The Allure and Delusion of College Hackathons


Thirty six hours. That's all you get.

Thirty six hours hardly seems like enough time to develop award winning software. Especially when your team can be made of no more than 4 amateurs.

In these hours you will not sleep. You will not shower. You will not eat.
You will (hopefully) avoid distractions.

Thirty six hours. Four amateurs.

So let's do a little math...
4 entry-level engineers * 36 hours = 144 hours
Average salary here would be about $60,000/year
So that's about $4150 in man hours. In a weekend.

But this is an amateur event, isn't it? There's no exchange rate for the experience one can gain here, and it's completely normal for amateur events to give out cash and prizes totaling north of $150,000. Right?

A friend said it best:

"Name me one other profession or college major that does this. Do creative writing students ever get locked in a building for 36 hours and have a novelathon?"
They don't, but what are the chances that a building full of about 400 budding writers can have a best seller emerge after 36 hours? How likely could a panel of judges choose a best-seller from just a random chapter title of each book?

So why is this so different in technology? Well novelathons don't offer publishers the same ROI the next Facebook or Uber would to eager investors. So why college students? Well, I'd like to think industry professionals would be too skeptical to participate in an event where your hard work and talent are traded for meal tickets and an Ethernet port.

Imagine if a private group tried to collect some engineers from Silicon Valley in a single building, for thirty six hours. Offering not much more than some food and refreshments. The goal being to find and fund the next big tech company. It's an amusing thought.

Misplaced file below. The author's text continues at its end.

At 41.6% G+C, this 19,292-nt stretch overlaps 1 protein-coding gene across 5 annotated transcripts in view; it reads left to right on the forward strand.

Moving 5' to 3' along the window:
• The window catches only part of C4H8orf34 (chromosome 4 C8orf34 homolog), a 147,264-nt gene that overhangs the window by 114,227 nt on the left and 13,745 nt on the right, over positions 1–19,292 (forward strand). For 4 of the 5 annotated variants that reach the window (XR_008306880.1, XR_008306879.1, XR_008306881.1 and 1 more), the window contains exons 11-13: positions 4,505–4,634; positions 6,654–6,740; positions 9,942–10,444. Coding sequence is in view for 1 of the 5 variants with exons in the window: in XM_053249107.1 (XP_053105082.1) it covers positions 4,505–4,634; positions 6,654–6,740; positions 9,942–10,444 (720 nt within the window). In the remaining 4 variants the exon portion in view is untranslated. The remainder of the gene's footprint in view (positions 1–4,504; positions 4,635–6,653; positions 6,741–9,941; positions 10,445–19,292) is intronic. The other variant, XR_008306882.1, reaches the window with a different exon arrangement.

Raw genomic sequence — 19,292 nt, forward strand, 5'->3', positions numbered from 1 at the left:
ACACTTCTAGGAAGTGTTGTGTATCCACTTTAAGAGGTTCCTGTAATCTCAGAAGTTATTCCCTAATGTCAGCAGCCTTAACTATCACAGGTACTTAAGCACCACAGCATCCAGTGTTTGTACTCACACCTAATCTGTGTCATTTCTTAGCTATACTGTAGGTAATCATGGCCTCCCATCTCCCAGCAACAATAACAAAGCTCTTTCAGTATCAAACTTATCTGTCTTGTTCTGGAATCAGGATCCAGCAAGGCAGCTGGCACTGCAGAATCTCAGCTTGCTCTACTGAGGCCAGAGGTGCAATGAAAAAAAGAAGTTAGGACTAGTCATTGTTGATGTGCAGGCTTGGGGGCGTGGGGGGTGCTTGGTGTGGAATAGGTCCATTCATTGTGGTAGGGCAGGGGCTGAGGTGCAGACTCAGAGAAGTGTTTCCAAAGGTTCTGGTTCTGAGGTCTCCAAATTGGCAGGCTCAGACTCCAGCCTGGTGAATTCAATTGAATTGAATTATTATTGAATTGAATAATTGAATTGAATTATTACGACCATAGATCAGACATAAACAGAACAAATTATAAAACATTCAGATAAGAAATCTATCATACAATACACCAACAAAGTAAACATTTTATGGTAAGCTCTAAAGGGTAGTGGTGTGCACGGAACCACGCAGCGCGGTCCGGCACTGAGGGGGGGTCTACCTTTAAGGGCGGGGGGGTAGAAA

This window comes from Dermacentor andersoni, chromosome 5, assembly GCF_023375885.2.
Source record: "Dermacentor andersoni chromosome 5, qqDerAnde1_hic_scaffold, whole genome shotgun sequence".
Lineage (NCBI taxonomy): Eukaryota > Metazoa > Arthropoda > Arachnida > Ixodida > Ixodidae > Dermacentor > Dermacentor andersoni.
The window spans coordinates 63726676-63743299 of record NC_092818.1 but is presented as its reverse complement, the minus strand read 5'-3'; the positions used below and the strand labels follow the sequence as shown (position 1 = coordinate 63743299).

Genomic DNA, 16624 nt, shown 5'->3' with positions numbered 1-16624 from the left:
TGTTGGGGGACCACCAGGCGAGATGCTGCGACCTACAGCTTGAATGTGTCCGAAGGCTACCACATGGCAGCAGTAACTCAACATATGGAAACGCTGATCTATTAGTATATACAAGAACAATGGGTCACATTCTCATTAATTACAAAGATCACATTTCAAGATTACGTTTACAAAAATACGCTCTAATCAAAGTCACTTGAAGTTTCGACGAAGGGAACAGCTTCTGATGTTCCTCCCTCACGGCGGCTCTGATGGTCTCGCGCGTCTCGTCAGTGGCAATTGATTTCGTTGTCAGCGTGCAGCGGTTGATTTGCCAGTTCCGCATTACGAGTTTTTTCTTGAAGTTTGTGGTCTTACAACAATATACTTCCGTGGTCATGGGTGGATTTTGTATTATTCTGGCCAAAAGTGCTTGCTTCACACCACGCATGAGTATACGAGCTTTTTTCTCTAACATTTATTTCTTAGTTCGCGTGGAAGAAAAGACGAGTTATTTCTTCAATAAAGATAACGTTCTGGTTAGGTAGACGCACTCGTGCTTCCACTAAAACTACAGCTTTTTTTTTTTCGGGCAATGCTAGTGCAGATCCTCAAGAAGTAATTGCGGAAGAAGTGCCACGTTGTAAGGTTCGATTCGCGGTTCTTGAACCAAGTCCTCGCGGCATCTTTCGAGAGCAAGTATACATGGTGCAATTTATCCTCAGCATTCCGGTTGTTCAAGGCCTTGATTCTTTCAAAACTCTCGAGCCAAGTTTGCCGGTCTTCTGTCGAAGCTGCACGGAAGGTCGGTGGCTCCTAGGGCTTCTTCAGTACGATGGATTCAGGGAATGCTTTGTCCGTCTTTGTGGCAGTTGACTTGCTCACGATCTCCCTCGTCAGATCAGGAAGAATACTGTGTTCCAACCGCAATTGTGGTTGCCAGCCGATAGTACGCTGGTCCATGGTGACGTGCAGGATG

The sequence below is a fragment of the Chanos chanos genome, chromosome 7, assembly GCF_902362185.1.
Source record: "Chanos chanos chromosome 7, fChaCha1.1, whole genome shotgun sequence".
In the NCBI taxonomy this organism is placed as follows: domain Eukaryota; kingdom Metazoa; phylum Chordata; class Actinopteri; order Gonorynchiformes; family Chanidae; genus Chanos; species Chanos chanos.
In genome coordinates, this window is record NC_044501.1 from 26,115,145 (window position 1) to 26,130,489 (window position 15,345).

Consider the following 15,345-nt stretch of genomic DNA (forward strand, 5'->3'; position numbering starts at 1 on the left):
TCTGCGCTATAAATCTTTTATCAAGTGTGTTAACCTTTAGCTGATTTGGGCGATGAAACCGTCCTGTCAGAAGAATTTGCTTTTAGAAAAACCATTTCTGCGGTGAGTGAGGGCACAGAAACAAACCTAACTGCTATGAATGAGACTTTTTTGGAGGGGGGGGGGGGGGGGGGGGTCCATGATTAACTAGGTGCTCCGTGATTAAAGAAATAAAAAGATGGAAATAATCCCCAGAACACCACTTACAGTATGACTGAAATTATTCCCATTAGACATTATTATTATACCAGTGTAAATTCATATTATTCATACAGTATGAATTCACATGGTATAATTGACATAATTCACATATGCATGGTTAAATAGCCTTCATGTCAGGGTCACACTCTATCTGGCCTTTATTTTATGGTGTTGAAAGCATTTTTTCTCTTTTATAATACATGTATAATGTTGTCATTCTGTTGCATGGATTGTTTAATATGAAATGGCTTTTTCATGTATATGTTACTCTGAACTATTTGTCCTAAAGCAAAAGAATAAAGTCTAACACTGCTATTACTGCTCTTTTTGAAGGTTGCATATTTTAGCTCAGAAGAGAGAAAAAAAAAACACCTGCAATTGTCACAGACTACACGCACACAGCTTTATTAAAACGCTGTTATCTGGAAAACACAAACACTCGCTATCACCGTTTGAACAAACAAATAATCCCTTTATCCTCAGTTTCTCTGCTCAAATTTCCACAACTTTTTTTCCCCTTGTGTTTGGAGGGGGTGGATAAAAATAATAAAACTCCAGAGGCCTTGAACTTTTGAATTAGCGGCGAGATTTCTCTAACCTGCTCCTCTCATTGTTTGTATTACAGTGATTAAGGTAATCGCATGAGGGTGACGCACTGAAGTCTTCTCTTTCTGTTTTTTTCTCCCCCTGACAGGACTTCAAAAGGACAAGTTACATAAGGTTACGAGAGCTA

Still students flock to these events by the hundreds. Each of them excited about the ideas of free food, endless supplies of Red Bull, free XBoxes, Leap Motion controllers, tablets, or the grand daddy cash prize.

The problem, you see, is that these things are marketed like the Grammy's, when in reality they're much more analogous to a battle of the bands at your local bar. Like the bar owner, the organizers of these events only see dollar signs. The potential payoff is huge if they can steal "get in early" on a profitable idea.

I hope that future generations of entrepreneurs, developers, and engineers see more value in their skills, abilities, and ideas.

Post Update

I've gotten a lot of feedback regarding this post, and a lot of it can be summed up into one sentence:

You wouldn't feel this way if you had won.

To that, I issue this strong rebuttal.

We did win. We placed in the top 4% of all the teams at the event. My team came in with an extremely ambitious goal and we executed it, in only thirty six hours. This was a feat in it of itself and to me worth more than any prize money or quick-fire offer we could have received.

We earned validation for an idea with no strings attached. Something I think, is worth a lot more than people realize.

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